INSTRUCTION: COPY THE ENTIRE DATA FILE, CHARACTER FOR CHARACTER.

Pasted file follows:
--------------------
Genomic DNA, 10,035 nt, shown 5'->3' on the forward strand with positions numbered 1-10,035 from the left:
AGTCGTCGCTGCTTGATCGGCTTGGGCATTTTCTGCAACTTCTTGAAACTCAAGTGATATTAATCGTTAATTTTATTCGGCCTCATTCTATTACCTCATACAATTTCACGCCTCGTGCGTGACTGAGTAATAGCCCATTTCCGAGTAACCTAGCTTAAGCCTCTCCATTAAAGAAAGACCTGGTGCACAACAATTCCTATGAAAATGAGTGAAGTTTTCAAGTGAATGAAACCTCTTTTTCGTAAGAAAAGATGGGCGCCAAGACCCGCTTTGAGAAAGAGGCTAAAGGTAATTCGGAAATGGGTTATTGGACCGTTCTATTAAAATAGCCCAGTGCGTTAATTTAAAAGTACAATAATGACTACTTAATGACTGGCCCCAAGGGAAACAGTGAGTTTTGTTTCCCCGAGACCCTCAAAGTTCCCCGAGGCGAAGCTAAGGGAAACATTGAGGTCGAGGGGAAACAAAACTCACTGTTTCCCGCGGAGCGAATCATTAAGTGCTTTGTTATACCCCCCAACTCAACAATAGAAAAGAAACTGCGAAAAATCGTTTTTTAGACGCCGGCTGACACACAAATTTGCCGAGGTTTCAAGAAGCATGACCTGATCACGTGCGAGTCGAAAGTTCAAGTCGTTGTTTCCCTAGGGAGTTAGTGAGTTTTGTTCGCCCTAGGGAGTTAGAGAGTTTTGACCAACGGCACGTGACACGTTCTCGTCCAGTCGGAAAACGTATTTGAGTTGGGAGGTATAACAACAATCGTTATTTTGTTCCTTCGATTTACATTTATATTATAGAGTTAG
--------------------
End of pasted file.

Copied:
Genomic DNA, 10,035 nt, shown 5'->3' on the forward strand with positions numbered 1-10,035 from the left:
AGTCGTCGCTGCTTGATCGGCTTGGGCATTTTCTGCAACTTCTTGAAACTCAAGTGATATTAATCGTTAATTTTATTCGGCCTCATTCTATTACCTCATACAATTTCACGCCTCGTGCGTGACTGAGTAATAGCCCATTTCCGAGTAACCTAGCTTAAGCCTCTCCATTAAAGAAAGACCTGGTGCACAACAATTCCTATGAAAATGAGTGAAGTTTTCAAGTGAATGAAACCTCTTTTTCGTAAGAAAAGATGGGCGCCAAGACCCGCTTTGAGAAAGAGGCTAAAGGTAATTCGGAAATGGGTTATTGGACCGTTCTATTAAAATAGCCCAGTGCGTTAATTTAAAAGTACAATAATGACTACTTAATGACTGGCCCCAAGGGAAACAGTGAGTTTTGTTTCCCCGAGACCCTCAAAGTTCCCCGAGGCGAAGCTAAGGGAAACATTGAGGTCGAGGGGAAACAAAACTCACTGTTTCCCGCGGAGCGAATCATTAAGTGCTTTGTTATACCCCCCAACTCAACAATAGAAAAGAAACTGCGAAAAATCGTTTTTTAGACGCCGGCTGACACACAAATTTGCCGAGGTTTCAAGAAGCATGACCTGATCACGTGCGAGTCGAAAGTTCAAGTCGTTGTTTCCCTAGGGAGTTAGTGAGTTTTGTTCGCCCTAGGGAGTTAGAGAGTTTTGACCAACGGCACGTGACACGTTCTCGTCCAGTCGGAAAACGTATTTGAGTTGGGAGGTATAACAACAATCGTTATTTTGTTCCTTCGATTTACATTTATATTATAGAGTTAG